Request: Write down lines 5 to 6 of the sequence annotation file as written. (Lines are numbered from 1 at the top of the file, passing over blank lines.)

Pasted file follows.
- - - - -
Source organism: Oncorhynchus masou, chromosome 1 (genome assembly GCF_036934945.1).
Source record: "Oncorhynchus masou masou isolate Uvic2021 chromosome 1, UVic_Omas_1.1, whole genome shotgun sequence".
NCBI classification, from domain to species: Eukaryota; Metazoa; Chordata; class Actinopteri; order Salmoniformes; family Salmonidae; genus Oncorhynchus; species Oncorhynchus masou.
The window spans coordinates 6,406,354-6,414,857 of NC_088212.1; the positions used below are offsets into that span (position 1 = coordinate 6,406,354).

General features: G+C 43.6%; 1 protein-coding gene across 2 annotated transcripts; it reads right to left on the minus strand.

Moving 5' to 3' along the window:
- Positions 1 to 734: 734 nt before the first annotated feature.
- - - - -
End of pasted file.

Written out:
General features: G+C 43.6%; 1 protein-coding gene across 2 annotated transcripts; it reads right to left on the minus strand.

Moving 5' to 3' along the window: